National Geographic : 2016 Jul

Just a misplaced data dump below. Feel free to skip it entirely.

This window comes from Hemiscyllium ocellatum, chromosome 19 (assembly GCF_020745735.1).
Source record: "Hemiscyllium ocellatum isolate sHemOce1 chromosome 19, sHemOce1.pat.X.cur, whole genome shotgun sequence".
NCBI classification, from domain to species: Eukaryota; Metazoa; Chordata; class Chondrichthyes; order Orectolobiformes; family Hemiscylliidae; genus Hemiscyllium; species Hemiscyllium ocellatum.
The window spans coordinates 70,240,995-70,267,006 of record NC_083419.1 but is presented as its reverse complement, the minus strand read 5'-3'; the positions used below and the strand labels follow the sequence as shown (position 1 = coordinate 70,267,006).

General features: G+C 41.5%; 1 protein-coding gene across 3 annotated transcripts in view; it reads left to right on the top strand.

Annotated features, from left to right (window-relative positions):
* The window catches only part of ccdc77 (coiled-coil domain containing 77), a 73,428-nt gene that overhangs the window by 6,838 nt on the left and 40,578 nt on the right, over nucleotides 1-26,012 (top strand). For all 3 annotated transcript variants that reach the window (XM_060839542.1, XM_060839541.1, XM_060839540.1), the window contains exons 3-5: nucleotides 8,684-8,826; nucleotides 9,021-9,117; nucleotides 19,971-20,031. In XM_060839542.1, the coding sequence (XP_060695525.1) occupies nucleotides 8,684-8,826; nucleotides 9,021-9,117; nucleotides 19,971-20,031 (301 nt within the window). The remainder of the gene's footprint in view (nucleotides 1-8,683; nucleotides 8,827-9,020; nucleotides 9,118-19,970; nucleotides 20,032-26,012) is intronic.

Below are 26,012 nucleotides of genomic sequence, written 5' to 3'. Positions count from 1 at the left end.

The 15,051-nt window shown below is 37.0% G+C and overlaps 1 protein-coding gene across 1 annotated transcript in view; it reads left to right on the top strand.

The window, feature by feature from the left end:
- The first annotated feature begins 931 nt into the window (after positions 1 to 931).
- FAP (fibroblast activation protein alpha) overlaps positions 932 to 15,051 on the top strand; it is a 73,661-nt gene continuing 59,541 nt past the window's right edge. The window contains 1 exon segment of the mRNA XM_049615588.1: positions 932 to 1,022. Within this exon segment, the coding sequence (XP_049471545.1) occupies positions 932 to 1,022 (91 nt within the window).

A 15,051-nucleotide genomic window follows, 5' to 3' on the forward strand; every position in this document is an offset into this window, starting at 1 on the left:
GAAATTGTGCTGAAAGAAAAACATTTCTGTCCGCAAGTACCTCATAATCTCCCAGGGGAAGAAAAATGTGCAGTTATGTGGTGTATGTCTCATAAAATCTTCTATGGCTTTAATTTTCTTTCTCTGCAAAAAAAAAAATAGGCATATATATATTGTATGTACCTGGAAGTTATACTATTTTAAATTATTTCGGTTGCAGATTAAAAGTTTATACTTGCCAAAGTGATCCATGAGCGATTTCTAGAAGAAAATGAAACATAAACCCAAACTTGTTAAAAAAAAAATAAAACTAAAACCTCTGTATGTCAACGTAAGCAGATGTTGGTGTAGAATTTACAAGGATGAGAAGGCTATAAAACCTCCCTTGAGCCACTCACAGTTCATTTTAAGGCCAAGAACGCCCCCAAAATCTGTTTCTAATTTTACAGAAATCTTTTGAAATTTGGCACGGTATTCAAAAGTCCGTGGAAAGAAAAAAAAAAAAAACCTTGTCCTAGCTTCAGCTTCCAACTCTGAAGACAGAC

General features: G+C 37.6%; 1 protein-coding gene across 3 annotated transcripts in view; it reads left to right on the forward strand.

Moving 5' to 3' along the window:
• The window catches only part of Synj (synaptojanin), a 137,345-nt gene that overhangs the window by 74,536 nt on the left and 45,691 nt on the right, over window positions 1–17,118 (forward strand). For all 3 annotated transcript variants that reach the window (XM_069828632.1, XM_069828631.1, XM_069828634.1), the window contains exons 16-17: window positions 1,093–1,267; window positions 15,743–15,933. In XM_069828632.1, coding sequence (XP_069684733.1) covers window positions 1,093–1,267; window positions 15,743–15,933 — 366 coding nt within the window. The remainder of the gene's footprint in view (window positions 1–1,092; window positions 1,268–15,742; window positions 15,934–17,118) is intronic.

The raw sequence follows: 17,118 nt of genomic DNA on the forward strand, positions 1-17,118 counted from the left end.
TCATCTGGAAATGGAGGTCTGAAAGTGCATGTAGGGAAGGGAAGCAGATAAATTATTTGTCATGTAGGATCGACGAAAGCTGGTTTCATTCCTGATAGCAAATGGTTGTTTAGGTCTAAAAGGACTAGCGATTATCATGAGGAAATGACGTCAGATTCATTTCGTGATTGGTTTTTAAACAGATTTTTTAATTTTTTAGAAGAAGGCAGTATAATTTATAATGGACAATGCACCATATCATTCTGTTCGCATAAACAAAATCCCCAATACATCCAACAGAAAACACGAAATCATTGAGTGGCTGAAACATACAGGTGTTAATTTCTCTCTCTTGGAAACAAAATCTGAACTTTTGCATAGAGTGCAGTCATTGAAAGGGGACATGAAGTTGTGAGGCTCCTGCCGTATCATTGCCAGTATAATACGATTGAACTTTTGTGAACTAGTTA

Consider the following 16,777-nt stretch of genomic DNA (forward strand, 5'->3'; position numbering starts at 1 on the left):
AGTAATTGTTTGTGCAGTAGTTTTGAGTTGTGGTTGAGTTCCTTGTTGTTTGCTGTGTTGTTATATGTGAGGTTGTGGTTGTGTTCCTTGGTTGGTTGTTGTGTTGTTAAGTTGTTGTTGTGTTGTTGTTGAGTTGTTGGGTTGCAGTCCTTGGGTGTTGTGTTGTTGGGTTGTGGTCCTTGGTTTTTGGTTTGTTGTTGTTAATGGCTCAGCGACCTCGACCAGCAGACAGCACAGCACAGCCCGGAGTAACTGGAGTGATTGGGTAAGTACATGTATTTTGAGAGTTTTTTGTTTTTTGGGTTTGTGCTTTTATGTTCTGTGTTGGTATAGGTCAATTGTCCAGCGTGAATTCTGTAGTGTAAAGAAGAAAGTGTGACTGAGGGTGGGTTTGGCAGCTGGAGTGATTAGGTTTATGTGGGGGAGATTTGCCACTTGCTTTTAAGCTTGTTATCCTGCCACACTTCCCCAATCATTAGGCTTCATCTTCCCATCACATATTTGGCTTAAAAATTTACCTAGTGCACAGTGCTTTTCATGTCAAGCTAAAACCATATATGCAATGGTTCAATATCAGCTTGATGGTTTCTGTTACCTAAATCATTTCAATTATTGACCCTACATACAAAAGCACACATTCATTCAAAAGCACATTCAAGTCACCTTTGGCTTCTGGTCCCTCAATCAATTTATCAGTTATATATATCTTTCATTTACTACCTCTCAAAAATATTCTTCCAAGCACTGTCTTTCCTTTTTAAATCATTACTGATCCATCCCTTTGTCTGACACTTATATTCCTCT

Battle for virunga 71 only five percent of the park’s eight-million- dollar annual operating budget. Most comes from the European Union, the U.S. government, and international nonprofits. Though a first- class hotel, the Mikeno Lodge, opened in 2012 near the gorilla sector, and the sumptuous tent camp on Tchegera Island in Lake Kivu began receiving guests in 2015, the number of visi- tors has not come close to matching that of the park’s prewar heyday. Indeed, the lodge was empty throughout much of 2012 and 2013 as Virunga hosted the latest season of bloodshed, the M23 rebellion. In the years since, the park has experienced a renaissance thanks to projects, such as the Bukima roadbuilding effort, which aim to show Virunga’s neighbors that respect for the park will be rewarded. In particular, de Merode has embarked on an ambitious $166 million hydro- electric scheme utilizing the park’s rivers, with the aim of electrifying one-fourth of the area’s households by 2020 and creating 60,000 to 100,000 jobs along the way. The outcome, de Merode hopes, will be peace—and with that, more tourism, and thus more income for the region’s people, spurring an altogether differ- ent cycle from the one that is still bedeviling eastern Congo. Meanwhile, slowly, the wildlife has begun to rebound. Since the massacre of seven moun- tain gorillas by charcoal traffickers in 2007, their population has been rising. In the cen- tral sector preserve known as Lulimbi, hippos have mounted a surprising recovery, while elephants are wading back across the Ishasha River from the safe haven of Uganda. Aggres- sive antipoaching operations by rangers have sent an unambiguous message to ivory and bush-meat traffickers: Virunga is no longer an anything-goes playground. “It was a beautiful place,” Kambale said one afternoon as he stepped carefully through the weed-choked ruins of the Rwindi Hotel in the central sector. “The hotel was always over ca- pacity. Everyone came to see the wildlife and take pictures. There were so many animals. Even the parking lot was full of antelopes and wild pigs and all types of monkeys.” Today only baboons clamber through the brush. The cylindrical bungalows, the restau- rant, the ballroom, the pool where mzungu ladies sunned themselves on hot days like this— all vacant and caked with two decades’ worth of neglect. The ranger wore a doleful smile, and his eyes were lost in the past. He was born and raised near the Rwindi patrol station. During the year of Kambale’s birth, 1960, Congo won its independence from Belgium. Its population, 15 million, was a fifth of what it is now. There was plenty of land to go around, for farmer and animal alike. As a young ranger in the 1980s, Kambale sometimes had to climb a tree to avoid being trampled by a buffalo. When the dictator Bernadette Kahindo (at right) and her oldest daughter, Gift, are among the victims of the fighting. When Kahindo’s husband, park ranger Assani Sebuyori Mapine, tried to end the bush- meat trade, a rebel militia killed him in 2011 and left his headless body as a warning to other rangers. The child Gift holds was born after she was raped, at 14, by a fighter from another militia.